In Chapter 15 of Nicholas Nickleby, Fanny Squeers writes on behalf of her father to Ralph Nickleby:
She starts her letter:
My pa requests me to write to you, the doctors considering it doubtful whether he will ever recuvver the use of his legs which prevents his holding a pen.
I used to find that funny, but now that an attack of sciatica is preventing me from focussing on writing anything – blog posts or otherwise – I can now understand all too well why injury to one’s legs can prevent one from holding a pen.
On a brighter note, I am in Tokyo now (on a work trip), and have in prospect a weekend to myself to go as far as I can hobble. A trip to the Tokyo National Museum will be a day well spent, I think. I may even be inspired to hold a pen again – or, at least, type into my laptop.
In the meantime, here’s the rest of Fanny Squeers’ letter:
‘We are in a state of mind beyond everything, and my pa is one mask of brooses both blue and green likewise two forms are steepled in his Goar. We were kimpelled to have him carried down into the kitchen where he now lays. You will judge from this that he has been brought very low.
‘When your nevew that you recommended for a teacher had done this to my pa and jumped upon his body with his feet and also langwedge which I will not pollewt my pen with describing, he assaulted my ma with dreadful violence, dashed her to the earth, and drove her back comb several inches into her head. A very little more and it must have entered her skull. We have a medical certifiket that if it had, the tortershell would have affected the brain.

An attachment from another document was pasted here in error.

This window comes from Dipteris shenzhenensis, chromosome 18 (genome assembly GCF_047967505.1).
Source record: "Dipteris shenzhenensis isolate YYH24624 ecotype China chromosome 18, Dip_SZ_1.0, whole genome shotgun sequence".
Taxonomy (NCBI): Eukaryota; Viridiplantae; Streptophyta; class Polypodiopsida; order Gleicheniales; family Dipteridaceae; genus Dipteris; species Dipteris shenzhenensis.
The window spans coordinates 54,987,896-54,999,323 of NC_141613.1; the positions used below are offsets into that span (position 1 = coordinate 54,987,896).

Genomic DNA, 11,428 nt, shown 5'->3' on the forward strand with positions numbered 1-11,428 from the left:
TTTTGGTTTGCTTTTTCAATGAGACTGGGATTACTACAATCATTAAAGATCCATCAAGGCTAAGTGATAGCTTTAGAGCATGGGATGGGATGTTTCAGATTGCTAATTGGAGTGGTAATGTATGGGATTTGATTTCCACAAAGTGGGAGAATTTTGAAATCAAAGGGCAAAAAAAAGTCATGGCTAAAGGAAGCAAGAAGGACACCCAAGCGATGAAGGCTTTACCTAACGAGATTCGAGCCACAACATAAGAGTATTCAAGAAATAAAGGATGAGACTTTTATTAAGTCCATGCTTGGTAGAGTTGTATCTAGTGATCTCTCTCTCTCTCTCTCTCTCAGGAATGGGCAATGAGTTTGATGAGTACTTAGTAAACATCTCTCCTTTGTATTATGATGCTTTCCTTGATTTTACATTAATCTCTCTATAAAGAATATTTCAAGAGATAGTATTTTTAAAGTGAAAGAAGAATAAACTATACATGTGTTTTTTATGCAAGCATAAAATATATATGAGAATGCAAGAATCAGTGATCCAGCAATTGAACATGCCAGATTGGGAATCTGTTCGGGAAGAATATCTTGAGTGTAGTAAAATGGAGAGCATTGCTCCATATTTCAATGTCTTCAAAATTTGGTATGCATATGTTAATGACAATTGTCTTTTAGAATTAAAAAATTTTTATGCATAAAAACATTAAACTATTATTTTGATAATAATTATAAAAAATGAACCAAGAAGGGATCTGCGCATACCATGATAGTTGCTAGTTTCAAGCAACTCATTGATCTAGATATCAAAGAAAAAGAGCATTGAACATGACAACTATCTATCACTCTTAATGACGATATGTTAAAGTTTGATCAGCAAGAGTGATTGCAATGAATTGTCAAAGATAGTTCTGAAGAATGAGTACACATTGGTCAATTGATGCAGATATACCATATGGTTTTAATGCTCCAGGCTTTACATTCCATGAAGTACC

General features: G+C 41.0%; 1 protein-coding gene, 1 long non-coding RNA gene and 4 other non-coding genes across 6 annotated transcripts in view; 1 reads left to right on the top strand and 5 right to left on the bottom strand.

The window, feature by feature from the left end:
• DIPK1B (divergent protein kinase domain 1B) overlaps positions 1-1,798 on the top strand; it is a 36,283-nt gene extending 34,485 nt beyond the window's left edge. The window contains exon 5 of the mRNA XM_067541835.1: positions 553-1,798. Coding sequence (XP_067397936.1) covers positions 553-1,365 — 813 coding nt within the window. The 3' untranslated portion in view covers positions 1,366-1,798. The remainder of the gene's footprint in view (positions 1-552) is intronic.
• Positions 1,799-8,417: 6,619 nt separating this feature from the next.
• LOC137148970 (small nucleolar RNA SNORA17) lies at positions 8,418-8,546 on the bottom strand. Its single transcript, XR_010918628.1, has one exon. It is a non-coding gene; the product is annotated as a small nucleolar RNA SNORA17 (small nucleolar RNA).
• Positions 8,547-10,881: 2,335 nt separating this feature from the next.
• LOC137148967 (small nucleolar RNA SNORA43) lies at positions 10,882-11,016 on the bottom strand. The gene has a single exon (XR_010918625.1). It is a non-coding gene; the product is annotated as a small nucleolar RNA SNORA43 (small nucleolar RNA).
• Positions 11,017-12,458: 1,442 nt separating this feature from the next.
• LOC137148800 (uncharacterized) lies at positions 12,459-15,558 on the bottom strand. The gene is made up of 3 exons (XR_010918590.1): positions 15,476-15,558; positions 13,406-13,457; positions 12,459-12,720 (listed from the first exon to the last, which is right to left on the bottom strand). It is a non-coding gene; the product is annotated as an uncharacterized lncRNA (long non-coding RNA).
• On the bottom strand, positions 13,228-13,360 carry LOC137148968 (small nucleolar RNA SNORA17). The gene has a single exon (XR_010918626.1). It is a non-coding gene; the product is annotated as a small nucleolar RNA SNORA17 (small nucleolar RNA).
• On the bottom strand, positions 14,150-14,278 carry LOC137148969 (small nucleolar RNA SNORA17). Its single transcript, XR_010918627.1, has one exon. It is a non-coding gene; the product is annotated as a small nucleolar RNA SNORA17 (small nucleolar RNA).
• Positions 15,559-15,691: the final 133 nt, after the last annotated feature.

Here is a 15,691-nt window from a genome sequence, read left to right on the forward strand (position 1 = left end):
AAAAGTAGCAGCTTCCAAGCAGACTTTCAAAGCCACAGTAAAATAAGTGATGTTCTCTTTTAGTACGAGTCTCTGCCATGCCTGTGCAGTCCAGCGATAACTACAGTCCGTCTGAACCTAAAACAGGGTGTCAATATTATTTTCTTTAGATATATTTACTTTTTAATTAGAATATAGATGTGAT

‘Me and my brother were then the victims of his feury since which we have suffered very much which leads us to the arrowing belief that we have received some injury in our insides, especially as no marks of violence are visible externally. I am screaming out loud all the time I write and so is my brother which takes off my attention rather and I hope will excuse mistakes.
‘The monster having sasiated his thirst for blood ran away, taking with him a boy of desperate character that he had excited to rebellyon, and a garnet ring belonging to my ma, and not having been apprehended by the constables is supposed to have been took up by some stage-coach. My pa begs that if he comes to you the ring may be returned, and that you will let the thief and assassin go, as if we prosecuted him he would only be transported, and if he is let go he is sure to be hung before long which will save us trouble and be much more satisfactory. Hoping to hear from you when convenient
‘I remain ‘Yours and cetrer ‘FANNY SQUEERS.
‘P.S. I pity his ignorance and despise him.’